The wedding rug
Attached to the cash register at Twin Rocks Trading Post is a piece of tape. On that tape is a handwritten note. The note reads, “Navajo Wedding Rug.”
This is the story of that piece of tape, and why it was recently removed.
As a student of Navajo history and the owner of a Southwest trading post for over three decades, I have often considered how challenging it must have been to operate a reservation trading center during the first half of the 1900s.
There are countless stories of seclusion, struggle, destitution, and even death that convince me I would not have been well suited for the endeavor.
I think it would have taken a lot of what the first Mormon bishop of Bluff, Jens Nielson, referred to as “Stick-ta-toody.”
While there may be a modest amount of Jens’s determination running through my veins, I am satisfied it would not have been adequate to get me through those extreme challenges.
Notwithstanding the difficulties, commerce between the traders and Navajo people inspired the evolution of several distinctively beautiful Navajo weaving styles.
That development has intrigued me since we opened Twin Rocks in 1989, and over the years, I consumed various accounts of Lorenzo Hubbell at Ganado, J.B. Moore at Crystal, the Foutz family at Teec Nos Pos, C. N. Cotton in Gallup, and others, with amazement, wondering how they were able to harness the creative energy of Navajo weavers to design and implement the now well-known patterns.
From 1940 to 1974, during an era known as the Navajo regional rug period, several weaving centers emerged in the Southwest.
During that time, Navajo blankets and rugs from one region became distinctly different from those of neighboring territories. Each unique style was infused with its own particular colors and design.
By the early 1900s, four areas developed as creative hubs, Crystal, Ganado, Chinle, and Wide Ruins. Two more geographic areas achieved regional status in the 1940s, Two Grey Hills and Shiprock.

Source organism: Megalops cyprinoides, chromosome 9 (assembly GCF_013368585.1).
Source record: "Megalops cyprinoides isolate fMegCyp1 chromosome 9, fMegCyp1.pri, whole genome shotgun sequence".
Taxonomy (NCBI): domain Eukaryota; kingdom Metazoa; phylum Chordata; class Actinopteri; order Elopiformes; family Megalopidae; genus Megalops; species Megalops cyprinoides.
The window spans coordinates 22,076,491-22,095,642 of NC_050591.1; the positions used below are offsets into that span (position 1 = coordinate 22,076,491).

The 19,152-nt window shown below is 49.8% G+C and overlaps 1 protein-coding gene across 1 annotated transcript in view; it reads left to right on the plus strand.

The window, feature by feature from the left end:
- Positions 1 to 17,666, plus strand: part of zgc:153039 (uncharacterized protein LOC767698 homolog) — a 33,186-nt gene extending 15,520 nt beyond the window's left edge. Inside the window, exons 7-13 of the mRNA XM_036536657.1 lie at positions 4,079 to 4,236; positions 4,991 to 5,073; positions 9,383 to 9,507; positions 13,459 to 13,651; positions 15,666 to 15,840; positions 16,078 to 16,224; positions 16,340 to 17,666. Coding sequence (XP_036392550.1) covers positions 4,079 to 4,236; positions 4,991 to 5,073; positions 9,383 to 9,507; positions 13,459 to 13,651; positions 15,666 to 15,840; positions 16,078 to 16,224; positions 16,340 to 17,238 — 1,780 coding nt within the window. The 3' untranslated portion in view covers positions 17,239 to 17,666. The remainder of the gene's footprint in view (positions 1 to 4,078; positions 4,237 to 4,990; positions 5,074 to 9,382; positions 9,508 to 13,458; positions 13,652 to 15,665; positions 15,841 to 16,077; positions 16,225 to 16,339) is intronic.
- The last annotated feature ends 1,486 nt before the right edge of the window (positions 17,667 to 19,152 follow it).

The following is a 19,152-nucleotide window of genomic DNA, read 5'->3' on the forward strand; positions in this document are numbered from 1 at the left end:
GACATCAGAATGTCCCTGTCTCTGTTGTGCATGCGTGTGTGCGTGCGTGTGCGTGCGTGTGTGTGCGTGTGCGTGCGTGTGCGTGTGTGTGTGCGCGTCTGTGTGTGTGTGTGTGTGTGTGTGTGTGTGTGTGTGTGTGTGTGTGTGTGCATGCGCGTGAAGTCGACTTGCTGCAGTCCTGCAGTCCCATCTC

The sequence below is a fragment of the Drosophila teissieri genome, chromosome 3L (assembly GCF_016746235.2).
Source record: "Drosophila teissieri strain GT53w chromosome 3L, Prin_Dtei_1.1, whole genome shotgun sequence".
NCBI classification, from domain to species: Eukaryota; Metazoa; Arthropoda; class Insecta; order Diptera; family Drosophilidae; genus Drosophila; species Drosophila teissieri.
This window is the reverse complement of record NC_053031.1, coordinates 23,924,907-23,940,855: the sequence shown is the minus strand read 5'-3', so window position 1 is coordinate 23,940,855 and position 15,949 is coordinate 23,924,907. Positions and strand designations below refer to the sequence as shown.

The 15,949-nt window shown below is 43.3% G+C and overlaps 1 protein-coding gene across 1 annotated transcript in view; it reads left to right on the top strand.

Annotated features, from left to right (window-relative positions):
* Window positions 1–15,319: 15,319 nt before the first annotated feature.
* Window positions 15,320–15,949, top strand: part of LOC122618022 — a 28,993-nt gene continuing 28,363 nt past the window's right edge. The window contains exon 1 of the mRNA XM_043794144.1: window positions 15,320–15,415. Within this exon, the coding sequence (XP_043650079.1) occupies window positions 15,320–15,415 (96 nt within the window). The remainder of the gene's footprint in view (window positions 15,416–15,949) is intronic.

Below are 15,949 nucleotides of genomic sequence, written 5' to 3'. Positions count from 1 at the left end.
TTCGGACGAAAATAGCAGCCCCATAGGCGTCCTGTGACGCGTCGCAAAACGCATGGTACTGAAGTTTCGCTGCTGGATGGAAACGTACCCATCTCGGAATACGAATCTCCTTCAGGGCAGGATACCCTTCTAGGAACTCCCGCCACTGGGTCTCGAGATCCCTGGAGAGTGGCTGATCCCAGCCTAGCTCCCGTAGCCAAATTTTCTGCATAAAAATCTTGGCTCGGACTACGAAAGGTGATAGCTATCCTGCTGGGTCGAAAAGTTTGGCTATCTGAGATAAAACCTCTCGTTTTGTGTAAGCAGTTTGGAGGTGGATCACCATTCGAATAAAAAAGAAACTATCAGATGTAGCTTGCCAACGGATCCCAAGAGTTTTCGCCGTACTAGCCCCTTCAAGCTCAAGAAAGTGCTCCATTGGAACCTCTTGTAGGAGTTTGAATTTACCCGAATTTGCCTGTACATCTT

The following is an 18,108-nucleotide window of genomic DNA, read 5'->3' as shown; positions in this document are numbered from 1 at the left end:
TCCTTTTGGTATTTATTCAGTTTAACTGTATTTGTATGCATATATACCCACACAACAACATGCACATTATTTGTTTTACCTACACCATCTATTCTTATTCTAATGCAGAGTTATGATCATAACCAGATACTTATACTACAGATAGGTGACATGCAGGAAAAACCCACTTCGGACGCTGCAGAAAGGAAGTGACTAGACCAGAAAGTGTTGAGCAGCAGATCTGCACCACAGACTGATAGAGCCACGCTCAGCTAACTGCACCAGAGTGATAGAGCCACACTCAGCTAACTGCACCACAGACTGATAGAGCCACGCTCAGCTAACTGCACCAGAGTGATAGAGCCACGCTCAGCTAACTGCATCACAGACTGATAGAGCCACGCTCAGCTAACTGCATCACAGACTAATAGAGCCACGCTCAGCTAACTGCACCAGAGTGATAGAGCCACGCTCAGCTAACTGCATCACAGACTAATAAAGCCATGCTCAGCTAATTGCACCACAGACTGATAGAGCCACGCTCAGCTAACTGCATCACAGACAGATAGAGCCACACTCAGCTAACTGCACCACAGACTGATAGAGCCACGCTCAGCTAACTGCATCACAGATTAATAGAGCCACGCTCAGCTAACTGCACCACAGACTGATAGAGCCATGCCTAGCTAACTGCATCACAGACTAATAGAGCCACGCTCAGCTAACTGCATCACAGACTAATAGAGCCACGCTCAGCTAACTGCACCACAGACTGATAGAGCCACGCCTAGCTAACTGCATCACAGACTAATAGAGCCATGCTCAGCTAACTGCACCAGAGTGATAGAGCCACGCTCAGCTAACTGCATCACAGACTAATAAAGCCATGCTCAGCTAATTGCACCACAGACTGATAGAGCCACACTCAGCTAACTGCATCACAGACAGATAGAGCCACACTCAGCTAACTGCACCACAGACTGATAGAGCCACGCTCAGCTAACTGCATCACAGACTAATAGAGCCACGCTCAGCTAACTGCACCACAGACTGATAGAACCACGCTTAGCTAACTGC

Subsequently, three additional Navajo weavings styles were recognized in the 1950s, Teec Nos Pos, Lukachukai, and Red Lake Storm. Lastly, in 1974, Burntwater was embraced as a classic Navajo regional-style rug.
With that history in mind, and knowing there has not been a breakthrough since 1974, we at Twin Rocks Trading Post have made several attempts to add to the historically recognized list.
While the Twin Rocks Modern weavings have captured the attention of collectors, they do not have common design characteristics that allow for quick recognition and categorization.
As a result, about 10 years ago, we decided to make another attempt. That is when the tape went on the register as a reminder that we needed to pursue the project and not lose our focus.
Since Twin Rocks is known for Navajo wedding baskets, we determined that easily recognized motif should be incorporated as one of the elements.
Studying Tree of Life rugs and their relation to fertility and regeneration year over year, we added corn as a symbol of family, children, and fertility.
Lastly, we took the sacred Yeis that emerged from the Shiprock portion of the Navajo reservation to represent the parties in the marital contract.
While all those details had been utilized before, we hoped to combine them in a unique manner to create something distinctive that would memorialize the union of two people.
With the help of Theresa Breznau, a local graphic artist, we put together a sketch and started asking weavers if they could execute the pattern.
It took years, but finally Luanna Tso, who is well known for her large single Yeis, agreed to take on the challenge, and finally, earlier this week, the first Twin Rocks Wedding Rug arrived.
In Luanna’s weaving, the outer red border evokes the inner rings of a Navajo wedding basket, representing the mixing of your blood with the blood of your spouse, creating children and building family.
A spirit line is distinctively set on the eastern side, referencing the dawn, a new beginning, the future.
Inside that design band are the alternating mountain and cloud symbols of the ceremonial basket, calling forth Mother Earth and Father Sky.
Contained within the outer bands are a male and a female Yei, which are separated by a fruitful stock of corn.
The weaving is intended to showcase two people coming together to build a future generation, a marital celebration.
Rick, Susie, Priscilla, and I are hopeful this new design will launch many successful unions and also inspire a new generation of youngsters to appreciate Native American and Southwest art.